Cumberland Times-News


June 15, 2013

34,000 red spruce planted in W.Va.

ELKINS, W.Va. — The Nature Conservancy completed a major restoration project in the high-elevation forest of West Virginia’s Randolph County this month, planting 34,000 red spruce trees on land that is now part of the Monongahela National Forest, the group said.

The trees were planted during a three-week period on the slopes of Mount Porte Crayon, about 30 miles from Elkins. The project was funded by a $250,000 climate-adaptation grant from the Wildlife Conservation Society and is part of a larger effort by the Central Appalachian Spruce Restoration Initiative to bring back West Virginia’s iconic mountaintop forests.

“These little spruce trees are only about 12-18 inches tall now, but when they’re older they’ll be the foundation of a thriving forest ecosystem,” said Andrea Brandon, coordinator of the Conservancy’s Central Appalachian Program. “This forest serves as a natural stronghold in the face of climate change. It is home to a wide variety of birds, including the Blackburnian warbler, to Virginia big-eared bats, native brook trout and to the threatened Cheat Mountain salamander.”

The high-elevation spruce forest targeted for restoration also provides habitat for the West Virginia northern flying squirrel – an animal that was recently removed from the national list of endangered species after a recovery effort of more than 25 years.

Brandon said less than 10 percent remains of the over 500,000 acres of high-elevation red spruce that once blanketed West Virginia’s high country. The Central Appalachian Spruce Restoration Initiative, a partnership of public agencies and conservation groups created through the leadership of the conservancy, has re-planted more than 1,000 acres of red spruce during the past few years.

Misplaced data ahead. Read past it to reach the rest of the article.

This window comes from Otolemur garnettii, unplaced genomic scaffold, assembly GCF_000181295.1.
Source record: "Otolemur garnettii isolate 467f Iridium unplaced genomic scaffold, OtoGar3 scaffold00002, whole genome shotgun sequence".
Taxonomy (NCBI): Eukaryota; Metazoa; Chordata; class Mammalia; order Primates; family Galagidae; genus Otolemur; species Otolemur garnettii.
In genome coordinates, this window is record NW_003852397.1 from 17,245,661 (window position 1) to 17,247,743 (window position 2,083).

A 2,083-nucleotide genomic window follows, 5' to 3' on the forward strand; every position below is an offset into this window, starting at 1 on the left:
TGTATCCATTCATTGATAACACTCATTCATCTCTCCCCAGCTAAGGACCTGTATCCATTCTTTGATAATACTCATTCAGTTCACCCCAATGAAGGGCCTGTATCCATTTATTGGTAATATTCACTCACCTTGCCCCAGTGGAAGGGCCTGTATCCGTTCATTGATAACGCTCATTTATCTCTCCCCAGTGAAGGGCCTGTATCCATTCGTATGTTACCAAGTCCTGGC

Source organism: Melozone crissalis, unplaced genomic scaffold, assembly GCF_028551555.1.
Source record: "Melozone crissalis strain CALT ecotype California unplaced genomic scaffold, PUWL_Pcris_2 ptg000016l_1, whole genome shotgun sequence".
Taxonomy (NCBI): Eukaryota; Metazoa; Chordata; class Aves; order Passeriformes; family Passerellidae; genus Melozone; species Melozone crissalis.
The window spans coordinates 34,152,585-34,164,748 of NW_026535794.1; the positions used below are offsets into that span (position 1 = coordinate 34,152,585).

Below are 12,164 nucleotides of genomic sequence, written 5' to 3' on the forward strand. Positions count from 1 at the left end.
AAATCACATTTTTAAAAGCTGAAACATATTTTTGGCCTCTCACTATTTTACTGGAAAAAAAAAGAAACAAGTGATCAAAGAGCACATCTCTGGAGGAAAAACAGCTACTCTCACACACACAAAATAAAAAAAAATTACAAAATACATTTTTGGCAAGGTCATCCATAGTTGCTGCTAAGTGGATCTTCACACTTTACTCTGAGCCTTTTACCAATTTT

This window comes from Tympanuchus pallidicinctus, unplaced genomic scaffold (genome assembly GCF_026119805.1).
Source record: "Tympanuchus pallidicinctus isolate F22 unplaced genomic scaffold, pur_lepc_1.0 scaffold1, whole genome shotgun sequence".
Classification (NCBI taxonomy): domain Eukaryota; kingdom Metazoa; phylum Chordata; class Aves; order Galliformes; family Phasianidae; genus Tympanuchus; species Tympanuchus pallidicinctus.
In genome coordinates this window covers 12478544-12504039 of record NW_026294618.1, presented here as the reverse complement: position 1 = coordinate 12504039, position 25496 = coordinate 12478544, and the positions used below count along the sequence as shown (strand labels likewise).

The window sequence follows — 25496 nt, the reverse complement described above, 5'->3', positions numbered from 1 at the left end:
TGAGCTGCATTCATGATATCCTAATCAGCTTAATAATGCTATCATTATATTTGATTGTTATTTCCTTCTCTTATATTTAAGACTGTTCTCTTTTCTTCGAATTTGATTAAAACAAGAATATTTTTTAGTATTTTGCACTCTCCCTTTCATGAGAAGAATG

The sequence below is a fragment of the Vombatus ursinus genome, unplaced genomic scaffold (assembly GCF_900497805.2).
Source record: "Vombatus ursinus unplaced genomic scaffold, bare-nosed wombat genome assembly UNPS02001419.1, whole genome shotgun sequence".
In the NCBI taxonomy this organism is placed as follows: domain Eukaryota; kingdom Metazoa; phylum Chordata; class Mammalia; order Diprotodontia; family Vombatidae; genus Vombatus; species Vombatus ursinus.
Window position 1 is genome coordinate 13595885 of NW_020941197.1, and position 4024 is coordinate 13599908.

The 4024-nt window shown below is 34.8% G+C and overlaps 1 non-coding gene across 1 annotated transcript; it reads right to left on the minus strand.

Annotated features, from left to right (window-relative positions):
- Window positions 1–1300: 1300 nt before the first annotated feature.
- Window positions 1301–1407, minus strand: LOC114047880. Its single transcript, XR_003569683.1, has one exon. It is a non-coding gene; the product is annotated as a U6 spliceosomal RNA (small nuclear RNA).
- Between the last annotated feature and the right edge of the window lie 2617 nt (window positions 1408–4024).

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  • No Bambi for you, Mrs. Doe

    Some people want so badly for deer birth control to work that they actually think it will, even on wild populations.
    I wish I had a couple bridges to sell.
    A week ago on the Outdoors page we ran the deer there do what deer  everywhere do. They eat the easiest food available such as gardens and ornamental plantings. They walk in front of moving cars. They give ticks and  parasites a place to live.

    April 19, 2014

  • Blue catfish Bad catfish should be eaten

    ANNAPOLIS — The Maryland Department of Natural Resources has  launched  a  statewide  campaign  to  educate  citizens  about invasive blue and flathead catfish -  their negative impact on native fish species and what anglers can
    do to help.

    April 19, 2014 1 Photo

  • Nice first one Nice first one

    Brett Ishler, 16, Frostburg, bagged his first gobbler during the junior spring turkey hunt. The bird had a 9-inch beard and was taken near Westernport. Ishler was accompanied on the hunt by Rodney Lipscomb.

    April 19, 2014 1 Photo

  • Archery open house planned May 4

    CUMBERLAND — The Cumberland Bowhunters Club will host an archery open house at its Valley Road facility on May 4 beginning at 1 p.m.

    April 19, 2014

  • Turkey hunting class scheduled

    TYRONE, Pa. — The Pennsylvania Game Com- mission will offer a Successful Turkey Hunting course at the Tyrone Sportsmen Association on April 27 from 8 a.m. to 4 p.m.

    April 19, 2014

  • Commission meeting set

    ROANOKE, W.Va. — The next quarterly meeting of the West Virginia Natural Resources Commission will be May 4 at 1 p.m. at Stonewall Resort State Park in Roanoke. The public is invited to make com- ments. Items on the agenda include:
        •    Summary of the 2014 Sectional Meetings – Sportsmen  and  Landowners  Questionnaire.
        •    Approve 2014 - 2015 Big Game Hunting Regula- tions.

    April 19, 2014

  • W.Va. cautions about eating certain fish

    CHARLESTON,  W.Va.  (AP)  — West Virginia has updated its advisories for eating fish caught in lakes and rivers.

    April 19, 2014

  • U.S. Army Corps campgrounds open

    HUNTINGTON, W.Va. (AP) — The U.S. Army Corps of Engineers is preparing to open campgrounds at five West Virginia lakes.

    April 19, 2014

  • Fishing rodeo slated

    ROCKY GAP — A children’s fishing rodeo will take place at the Rocky Gap State Park Nature Center on May 4 from 9 a.m. to noon.
    Register at canderson@dnr. or call 301-722-1480.

    April 19, 2014

  • Crossbow use begins for New York deer hunters

    ALBANY,  N.Y.  (AP)  —  The  new state  budget includes  an  agreement  that  will  give  crossbow hunters their own season in New York.
    Language within the budget will allow  crossbow use for all small game, including turkeys, and any big game season in which firearms are allowed.

    April 19, 2014